Blocked news websites counter Azerbaijani Government’s claims at European Court of Human Rights
Four critical news websites blocked by the authorities in Azerbaijan have responded to the Government’s submissions to the European Court of Human Rights (“ECtHR”) and reiterated their claim that the ban violates their right to freedom of expression. The applicants argue that such a limitation of their rights is unlawful, serves no legitimate aim, and is not necessary in a democratic society. The case now awaits judgment.
EHRAC, together with Azerbaijani partner lawyers, represents the four websites – Azadliq.info, Meydan TV, Azerbaycan Saati and Turan TV – which have all been inaccessible in Azerbaijan since March 2017. Prior to the ban, the four websites were among the few independent online media sources in the country.
The websites were banned soon after Azerbaijan’s president Ilham Aliyev approved amendments to laws governing internet regulation, effectively handing the authorities new powers to block content containing so-called “prohibited information”. The Azerbaijani Government has argued that a number of articles published by the four critical news websites included calls aimed at “forcible change of the constitutional order”, “organisation of mass riots”, and other illegal activities. The applicants claim that the articles addressed issues in the public interest and were blocked because they were critical of the authorities and their policies.
The Azerbaijani Government also claim that the critical news websites have not suffered any significant disadvantage as a result of the action taken against them, not least because they can continue disseminating their content through VPN services or social media platforms. EHRAC and partner lawyer Samed Rahimli, refuted this point, arguing that a website domain is essential for the functioning of an online media platform. VPN services are not a suitable alternative and are even legally banned in some countries.
The applicants also provided evidence indicating a drastic decrease in traffic to the website since the ban, which has had the effect of limiting access within Azerbaijan to high-quality, fact-based, independent reporting. Some of their social media accounts have also been subjected to cyber-attacks and hacking attempts, as a result of which they lost a significant number of followers.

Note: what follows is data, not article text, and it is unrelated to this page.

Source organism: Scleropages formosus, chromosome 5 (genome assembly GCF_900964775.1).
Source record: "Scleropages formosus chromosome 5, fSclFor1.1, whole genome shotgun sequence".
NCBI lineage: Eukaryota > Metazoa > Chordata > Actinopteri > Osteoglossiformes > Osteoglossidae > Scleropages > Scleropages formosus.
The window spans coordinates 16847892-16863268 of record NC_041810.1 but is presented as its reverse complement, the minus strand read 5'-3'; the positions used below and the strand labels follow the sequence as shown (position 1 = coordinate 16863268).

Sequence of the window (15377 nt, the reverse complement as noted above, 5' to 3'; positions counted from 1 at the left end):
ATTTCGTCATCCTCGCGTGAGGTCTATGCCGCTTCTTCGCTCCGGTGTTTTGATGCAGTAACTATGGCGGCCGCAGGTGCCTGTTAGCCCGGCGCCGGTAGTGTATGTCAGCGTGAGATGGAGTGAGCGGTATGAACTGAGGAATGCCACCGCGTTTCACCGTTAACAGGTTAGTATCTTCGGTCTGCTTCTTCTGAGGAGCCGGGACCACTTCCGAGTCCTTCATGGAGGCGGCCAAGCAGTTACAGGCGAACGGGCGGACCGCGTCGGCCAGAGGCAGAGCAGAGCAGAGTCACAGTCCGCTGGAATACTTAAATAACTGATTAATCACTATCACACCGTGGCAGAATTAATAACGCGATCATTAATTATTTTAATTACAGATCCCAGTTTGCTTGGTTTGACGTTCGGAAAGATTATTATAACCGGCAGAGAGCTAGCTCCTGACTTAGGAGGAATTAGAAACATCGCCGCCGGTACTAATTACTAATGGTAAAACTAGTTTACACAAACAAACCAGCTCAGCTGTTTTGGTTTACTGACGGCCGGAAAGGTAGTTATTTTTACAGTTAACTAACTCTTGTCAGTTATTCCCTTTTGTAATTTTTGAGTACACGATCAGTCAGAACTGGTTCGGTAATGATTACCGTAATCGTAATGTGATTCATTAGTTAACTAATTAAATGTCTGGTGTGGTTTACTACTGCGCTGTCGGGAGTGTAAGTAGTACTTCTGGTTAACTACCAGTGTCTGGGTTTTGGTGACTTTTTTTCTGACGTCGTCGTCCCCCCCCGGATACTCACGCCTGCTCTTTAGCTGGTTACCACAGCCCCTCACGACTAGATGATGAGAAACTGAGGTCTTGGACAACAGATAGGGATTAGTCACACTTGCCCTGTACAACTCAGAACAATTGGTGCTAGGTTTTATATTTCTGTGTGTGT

EHRAC rejects the Government’s suggestion that the cases were “duly considered” by Azerbaijan’s domestic courts, which did not in practice provide any effective remedy. No effective and independent review took place in the first instance decision to block access to the websites in 2017, and in subsequent appeals. The courts simply accepted the authorities’ allegations at face value and made no attempt to adequately consider or explain why the content was unlawful.
The vague wording of the provisions set out in the laws governing internet regulation in Azerbaijan allows for their broad interpretation by the authorities. There are no adequate legal safeguards against the abusive application of the laws. The Government’s failure to indicate why the websites’ content amounted to “prohibited information” undermines its claims that it was justified in interfering with the applicants’ freedom of expression (Article 10 of the European Convention on Human Rights).
The Azerbaijani authorities continue to pursue action against the websites. In February 2020 the Ministry of Transport, Communications and High Technologies requested the domestic courts to impose a ban on the applicants’ ability to share their content through VPN services, social media, and other platforms. This would mean, in effect, full censorship of access to the content of the websites.
The case of the four blocked websites highlights the grave situation for free media in Azerbaijan. Reporters Without Borders’ 2020 World Press Freedom Index ranked the country 168th of 180. Independent media has been suppressed within the country, and critical journalists face criminal charges and imprisonment, threats, travel bans and other forms of repression.
EHRAC collaborated on this case with the Lowenstein Human Rights Law Clinic at Yale Law School, who prepared an extensive note on international standards on freedom of expression, as well as information on media freedom violations in Azerbaijan and comparable countries, which we enclosed in the submissions to the ECtHR.
[i] Samed Rahimli, Javad Javadov, Elchin Sadigov, and Zibeyda Sadigova.